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Since becoming a counselor, it has continued to surprise me how many misconceptions there are out there about counseling and mental health care. In fact, one of the very first clients I ever had asked me if he had to lay down on a couch during sessions. I suppose it didn’t help matters any that I actually had a couch in my office at the time. But, no, he didn’t have to lay down on a couch. Not long after that, I replaced my couch with a pair of nice chairs, which was kind of a shame. It was a comfy couch.
As a counselor, I hear a lot about the stigma of going to counseling. As though it is a sign of weakness to admit there has been some kind of upheaval in someone’s thoughts, feelings, or behaviors that is now affecting the normal flow of their life, many times I have had clients who have come for counseling, usually at the behest of someone else, ask me if coming to counseling means they are crazy. My typical response is, “There’s no such thing as crazy.” After their quizzical look or follow up question of, “Seriously?”, I tell them all they are experiencing is a collection of symptoms. Those symptoms may have any of several interesting names like Attention Deficit Hyperactivity Disorder (ADHD), or Generalized Anxiety Disorder (GAD), or the often mis-self-diagnosed Bipolar Disorder. And while these symptoms have a name, it is not their name. These symptoms may vary in severity or duration, and yes, some of them can be very extreme in their presentation, but experiencing them and admitting to their existence does not make a person weak. Nor does it mean a fundamental shift in their identity as a person. But, in all honesty, it will likely mean making changes in how they approach life in general.
This is where your counselor comes in. Your counselor can partner with you to help you manage, cope, or lessen your symptoms through a treatment plan that is tailored to you as an individual experiencing your particular set of symptoms. Most likely it will not involve stretching out on a couch. But it may involve your willingness to be open about what may be hurting you. It may mean talking about difficult things. It may mean learning new skills and techniques that have been shown to help others who have experienced your particular set of symptoms.
That’s right. You’re not alone. For your set of symptoms to have a name, a lot of other people had to have also experienced these same set of symptoms. And because of this, treatments have been designed to help. Treatments that your counselor may already be familiar with or can become familiar with.
All to help you.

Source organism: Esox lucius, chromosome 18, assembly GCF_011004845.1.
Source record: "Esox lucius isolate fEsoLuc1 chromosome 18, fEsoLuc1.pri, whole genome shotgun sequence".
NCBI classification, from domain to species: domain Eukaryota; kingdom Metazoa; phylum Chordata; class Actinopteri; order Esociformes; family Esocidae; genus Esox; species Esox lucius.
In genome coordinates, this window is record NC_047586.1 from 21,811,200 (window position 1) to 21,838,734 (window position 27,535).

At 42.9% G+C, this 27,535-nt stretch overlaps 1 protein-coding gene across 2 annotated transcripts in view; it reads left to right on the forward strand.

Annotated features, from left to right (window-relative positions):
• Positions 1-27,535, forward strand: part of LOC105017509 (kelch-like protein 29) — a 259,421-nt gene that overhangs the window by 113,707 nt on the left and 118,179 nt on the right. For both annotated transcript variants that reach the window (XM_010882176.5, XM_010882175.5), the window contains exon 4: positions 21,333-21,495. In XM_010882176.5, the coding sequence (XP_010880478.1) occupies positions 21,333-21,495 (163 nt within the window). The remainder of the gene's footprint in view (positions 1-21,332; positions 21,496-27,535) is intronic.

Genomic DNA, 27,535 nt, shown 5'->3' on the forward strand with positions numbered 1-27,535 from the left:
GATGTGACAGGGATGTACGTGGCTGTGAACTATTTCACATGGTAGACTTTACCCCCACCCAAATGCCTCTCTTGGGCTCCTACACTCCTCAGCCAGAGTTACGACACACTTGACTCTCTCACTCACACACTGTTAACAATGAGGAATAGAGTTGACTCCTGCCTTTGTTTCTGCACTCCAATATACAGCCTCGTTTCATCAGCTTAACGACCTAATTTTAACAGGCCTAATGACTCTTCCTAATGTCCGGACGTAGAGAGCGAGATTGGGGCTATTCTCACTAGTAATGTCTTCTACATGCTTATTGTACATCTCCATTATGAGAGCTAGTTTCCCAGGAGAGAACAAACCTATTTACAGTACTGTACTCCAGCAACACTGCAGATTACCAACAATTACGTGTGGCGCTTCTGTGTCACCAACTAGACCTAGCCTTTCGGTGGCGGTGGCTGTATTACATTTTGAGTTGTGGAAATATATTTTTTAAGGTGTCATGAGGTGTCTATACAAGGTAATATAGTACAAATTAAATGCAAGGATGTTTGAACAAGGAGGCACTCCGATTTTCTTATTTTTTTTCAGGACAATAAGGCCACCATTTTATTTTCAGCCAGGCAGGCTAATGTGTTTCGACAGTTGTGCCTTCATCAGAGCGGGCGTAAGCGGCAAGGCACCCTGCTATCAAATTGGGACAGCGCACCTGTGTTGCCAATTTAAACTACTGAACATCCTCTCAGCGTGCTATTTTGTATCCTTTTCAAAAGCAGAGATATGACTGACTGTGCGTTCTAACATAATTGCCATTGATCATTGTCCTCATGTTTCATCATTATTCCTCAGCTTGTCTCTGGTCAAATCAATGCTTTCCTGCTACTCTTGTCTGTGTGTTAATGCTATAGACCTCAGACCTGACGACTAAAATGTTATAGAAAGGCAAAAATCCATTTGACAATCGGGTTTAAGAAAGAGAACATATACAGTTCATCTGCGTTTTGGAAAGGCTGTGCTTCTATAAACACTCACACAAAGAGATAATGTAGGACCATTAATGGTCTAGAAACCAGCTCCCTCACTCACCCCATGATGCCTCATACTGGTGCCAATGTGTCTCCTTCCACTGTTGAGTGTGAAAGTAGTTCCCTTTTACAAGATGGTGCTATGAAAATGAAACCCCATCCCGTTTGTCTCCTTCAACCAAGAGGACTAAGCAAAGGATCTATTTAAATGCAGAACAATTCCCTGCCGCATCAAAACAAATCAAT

“Well, how long do I have to come?”
That’s another common question, and the truth is it can vary. Going back to the notion of being weak for seeking out counseling, I usually ask clients if they think a person is weak if they go to the doctor for a broken leg or a serious illness. The answer is usually no. And if we go to the doctor for a broken leg or pneumonia, we generally only go for as long as is necessary. In other words, until we are better. It’s the same with counseling. Depending on the goals of therapy and the severity of the symptoms, as few as six sessions may be enough. For others it may take longer. The important part is to formulate goals for treatment so that once they are met, the counselor and client will know treatment is no longer needed.
If you are reading this, and you are on the fence about coming for counseling, let me present you with this question: If it’s not weakness to be treated for a broken leg, why would it be weakness to admit you are struggling with something less obvious to the outside world? I’ve noticed over the years that mental health is often spoken of as though it is detached from our bodies, as though our thoughts and feelings are out there in the cloud somewhere. But the truth is, they are right here in our heads. Our brains are physical just like our legs and arms and the noses on our faces. When we face troubles that cause us stress, or anxiety, or fear what goes on in our brains as a result can cause several different kinds of ailments. Left untreated, things like stress lead to panic attacks, heart troubles, tense muscles, poor sleep, and, if you are one who grinds their teeth, dental troubles. Just to name a few.
That’s not to say you shouldn’t go to your doctor or dentist to have these symptoms checked out, but it is worth considering the possibility that your symptoms have a mental health component to them. Which, hello, a counselor can help you with.
Yes, talking about personal things with a counselor can be difficult, particularly about past hurts or trauma. After all, you don’t know this person across from you. However, that can sometimes be a good thing. In some cases, things may be spoken about that have never been spoken of before. Talking to someone who has no connection to you personally in a warm, safe environment can be a very freeing experience that starts you on the path to improved mental wellness. And just like a physician, a dentist, or a physical therapist, counselors are here to help you live the best life possible.